Bryna Harrington

Bryna Harrington

Bryna is in her fourth year of the MD/PhD program at the University of North Carolina – Chapel Hill where her doctoral work is in epidemiology.  Bryna’s path to global public health traced through her hometown upbringing in coastal Maine, a breast cancer research lab in Paris, running a behavioral endocrinology project in Dominica, and managing a reproductive health study in Tanzania.  Her work in Tanzania after college with her mentor from Yale solidified her commitment to pursuing a career that blends research and clinical care.  She finds the intersection of reproductive health, infectious diseases, and the social aspects of wellness to be most compelling. 

While at UNC, Bryna has become involved with the UNC Project-Malawi and has worked on studies about Cryptococcal meningitis and HIV among pregnant women.  She plans to further develop her ties to Malawi through her dissertation research on perinatal mental health in women who are living with HIV.  Beyond the dual degree program, Bryna is committed to working both in the US and internationally to improve community health.

Project: "Exploratory Data Analysis and Programmatic Support to improve PMTCT via the Safety, Suppression, Second-line, and Survival (S4) study in Lilongwe, Malawi"
June 1, 2015 - July 30, 2015


What does the Kean Fellowship mean to you?
I am incredibly grateful to have been selected as a Kean Fellow.  I am excited about the research opportunities through the UNC Project-Malawi on HIV during pregnancy and the prevention of maternal to child transmission.  The Kean Fellow funding eases part of the logistics involved with seeking out enriching rotations that provide students first-hand experience in tropical medicine.  I feel honored to be included in a group of medical students who have notable potential to lead clinical and research work on tropical diseases that will positively impact their communities, in line with the career of Dr. Kean.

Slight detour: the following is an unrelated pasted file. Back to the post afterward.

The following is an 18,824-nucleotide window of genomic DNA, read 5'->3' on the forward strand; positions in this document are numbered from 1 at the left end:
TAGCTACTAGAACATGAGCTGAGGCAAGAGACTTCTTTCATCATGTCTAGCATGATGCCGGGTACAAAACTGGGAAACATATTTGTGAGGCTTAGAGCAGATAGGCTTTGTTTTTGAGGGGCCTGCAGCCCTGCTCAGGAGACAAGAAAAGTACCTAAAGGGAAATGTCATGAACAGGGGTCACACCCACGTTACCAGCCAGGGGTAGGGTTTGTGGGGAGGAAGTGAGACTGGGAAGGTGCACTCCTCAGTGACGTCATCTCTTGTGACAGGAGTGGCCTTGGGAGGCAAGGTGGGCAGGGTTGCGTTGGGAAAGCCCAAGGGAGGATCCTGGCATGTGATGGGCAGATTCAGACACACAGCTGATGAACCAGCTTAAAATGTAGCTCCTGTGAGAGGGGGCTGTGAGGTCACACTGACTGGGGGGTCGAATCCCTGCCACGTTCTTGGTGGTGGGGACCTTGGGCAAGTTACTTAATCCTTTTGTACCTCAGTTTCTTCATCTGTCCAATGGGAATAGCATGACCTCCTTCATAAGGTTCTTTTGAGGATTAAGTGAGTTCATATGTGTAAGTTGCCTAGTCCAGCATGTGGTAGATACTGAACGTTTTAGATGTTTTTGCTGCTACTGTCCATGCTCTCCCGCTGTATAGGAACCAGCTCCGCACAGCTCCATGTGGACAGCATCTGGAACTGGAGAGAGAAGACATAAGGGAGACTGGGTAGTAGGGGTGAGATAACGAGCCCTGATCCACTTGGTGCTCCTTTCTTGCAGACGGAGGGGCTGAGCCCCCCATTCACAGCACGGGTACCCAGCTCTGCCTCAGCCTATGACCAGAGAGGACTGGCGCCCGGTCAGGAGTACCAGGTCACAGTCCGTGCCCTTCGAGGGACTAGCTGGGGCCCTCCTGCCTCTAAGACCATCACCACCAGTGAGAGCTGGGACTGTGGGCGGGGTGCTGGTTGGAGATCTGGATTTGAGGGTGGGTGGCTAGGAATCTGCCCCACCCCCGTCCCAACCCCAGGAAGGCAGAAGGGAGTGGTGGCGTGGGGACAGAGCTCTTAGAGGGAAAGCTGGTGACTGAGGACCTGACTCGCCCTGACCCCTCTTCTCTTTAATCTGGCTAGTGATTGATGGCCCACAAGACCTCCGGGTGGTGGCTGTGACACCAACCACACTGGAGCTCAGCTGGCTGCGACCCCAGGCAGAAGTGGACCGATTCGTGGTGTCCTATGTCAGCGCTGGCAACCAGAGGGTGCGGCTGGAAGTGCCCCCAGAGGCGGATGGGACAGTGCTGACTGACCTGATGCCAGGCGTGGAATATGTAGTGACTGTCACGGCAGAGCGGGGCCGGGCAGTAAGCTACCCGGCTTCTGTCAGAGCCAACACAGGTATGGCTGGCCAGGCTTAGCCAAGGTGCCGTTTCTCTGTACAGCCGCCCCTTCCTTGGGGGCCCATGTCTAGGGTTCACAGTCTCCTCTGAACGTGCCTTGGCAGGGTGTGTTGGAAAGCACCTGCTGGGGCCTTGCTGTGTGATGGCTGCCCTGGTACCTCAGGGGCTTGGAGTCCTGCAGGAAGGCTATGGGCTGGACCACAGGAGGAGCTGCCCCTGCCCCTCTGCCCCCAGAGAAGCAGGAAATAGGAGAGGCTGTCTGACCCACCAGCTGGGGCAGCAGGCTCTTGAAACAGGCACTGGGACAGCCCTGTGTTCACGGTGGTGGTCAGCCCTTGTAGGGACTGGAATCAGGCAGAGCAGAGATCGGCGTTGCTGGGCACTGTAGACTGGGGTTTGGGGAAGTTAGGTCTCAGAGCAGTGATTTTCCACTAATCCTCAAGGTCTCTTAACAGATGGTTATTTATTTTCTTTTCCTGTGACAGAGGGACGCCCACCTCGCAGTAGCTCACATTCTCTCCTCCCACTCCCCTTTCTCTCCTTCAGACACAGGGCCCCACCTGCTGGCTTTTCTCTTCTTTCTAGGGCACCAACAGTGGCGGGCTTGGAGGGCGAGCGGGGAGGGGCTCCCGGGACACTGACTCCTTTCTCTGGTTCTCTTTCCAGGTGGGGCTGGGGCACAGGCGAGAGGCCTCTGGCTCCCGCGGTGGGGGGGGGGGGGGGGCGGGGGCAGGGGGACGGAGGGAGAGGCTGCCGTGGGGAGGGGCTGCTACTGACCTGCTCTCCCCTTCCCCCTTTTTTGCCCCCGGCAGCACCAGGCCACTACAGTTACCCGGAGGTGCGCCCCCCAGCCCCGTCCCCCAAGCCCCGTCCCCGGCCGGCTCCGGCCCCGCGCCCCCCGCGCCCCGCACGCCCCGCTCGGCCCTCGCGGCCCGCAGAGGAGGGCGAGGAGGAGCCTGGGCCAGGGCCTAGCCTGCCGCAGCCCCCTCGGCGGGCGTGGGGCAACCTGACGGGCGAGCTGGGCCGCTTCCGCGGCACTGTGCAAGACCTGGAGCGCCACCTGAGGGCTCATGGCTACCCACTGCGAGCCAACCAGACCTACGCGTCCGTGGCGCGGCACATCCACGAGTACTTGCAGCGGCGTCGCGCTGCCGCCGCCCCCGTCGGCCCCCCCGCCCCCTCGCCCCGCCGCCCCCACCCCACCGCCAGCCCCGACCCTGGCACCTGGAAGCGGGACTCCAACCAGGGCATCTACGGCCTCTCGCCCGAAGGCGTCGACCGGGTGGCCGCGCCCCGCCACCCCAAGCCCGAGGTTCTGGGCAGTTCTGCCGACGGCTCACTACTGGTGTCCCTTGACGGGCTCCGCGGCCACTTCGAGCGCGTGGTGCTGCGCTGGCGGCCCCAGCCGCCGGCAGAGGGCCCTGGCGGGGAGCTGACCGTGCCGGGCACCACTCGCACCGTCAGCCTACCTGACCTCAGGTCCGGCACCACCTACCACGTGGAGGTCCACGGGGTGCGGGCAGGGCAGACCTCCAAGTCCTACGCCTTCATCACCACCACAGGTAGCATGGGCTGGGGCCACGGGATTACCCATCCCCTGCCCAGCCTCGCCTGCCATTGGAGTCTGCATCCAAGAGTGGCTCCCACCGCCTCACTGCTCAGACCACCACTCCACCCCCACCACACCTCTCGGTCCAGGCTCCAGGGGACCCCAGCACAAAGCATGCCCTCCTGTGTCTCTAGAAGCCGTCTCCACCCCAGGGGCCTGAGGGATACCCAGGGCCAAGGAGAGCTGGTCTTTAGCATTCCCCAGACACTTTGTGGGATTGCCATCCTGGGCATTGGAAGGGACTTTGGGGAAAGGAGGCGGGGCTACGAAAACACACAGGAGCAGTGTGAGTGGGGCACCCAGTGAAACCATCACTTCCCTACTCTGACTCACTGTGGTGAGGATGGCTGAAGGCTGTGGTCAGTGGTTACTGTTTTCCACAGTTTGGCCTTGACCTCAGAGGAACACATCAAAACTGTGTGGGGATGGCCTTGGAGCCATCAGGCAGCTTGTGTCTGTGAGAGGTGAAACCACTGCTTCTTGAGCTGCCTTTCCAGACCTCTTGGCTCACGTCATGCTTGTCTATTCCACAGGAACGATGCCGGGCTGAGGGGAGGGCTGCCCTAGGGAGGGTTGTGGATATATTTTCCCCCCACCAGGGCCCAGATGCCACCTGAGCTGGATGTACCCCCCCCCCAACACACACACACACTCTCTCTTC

What do you anticipate learning?
Short-term, I expect my time in Malawi will be the crucial groundwork for my dissertation research that will focus on a cohort of women who are pregnant and have HIV.  I have come to understand the value of having an established relationship with research staff, participants, and the community from spending more than one year in Tanzania managing a reproductive health study.  I have begun developing such relationships in Malawi, and will continue to do so throughout my dissertation.

Long-term, I will gain insights into how research can be conducted in a high-volume clinic as I better appreciate the health care needs of the patients who become our study participants.  Topically, I am excited to contribute to a project that combines reproductive health, infectious diseases, and social aspects of health that can profoundly shape patient outcomes.  Regardless of which medical specialty I pursue, I will incorporate what I learn from my first-hand experience in Malawi as a Kean Fellow in a way that is more durable than any textbook or lecture could be.

What interests you about tropical medicine and what problems are you interested in solving?
Diseases and conditions under the tropical medicine umbrella occur disproportionately in settings where health care access and infrastructure are insufficient. This offers opportunities to work with communities to plan and implement health promotion programs, helping wellness to be a realizable human right.  I have come to understand the profound social and economic impacts of infectious diseases and their sequellae.  Indeed, health is central to quality of life. By preventing and treating health concerns as a physician and public health researcher, I will help people position themselves to pursue productive and fulfilling activities. To this end, I plan to train in tropical medicine so I can be effective when I work in places that have a high burden of largely preventable and treatable diseases. Beyond the clinical diagnosis and treatment of tropical conditions, I am motivated to figure out how to best incorporate changes to adverse social and structural determinants of health.  These changes are critical to making lasting strides against any condition that negatively afflicts individuals and communities.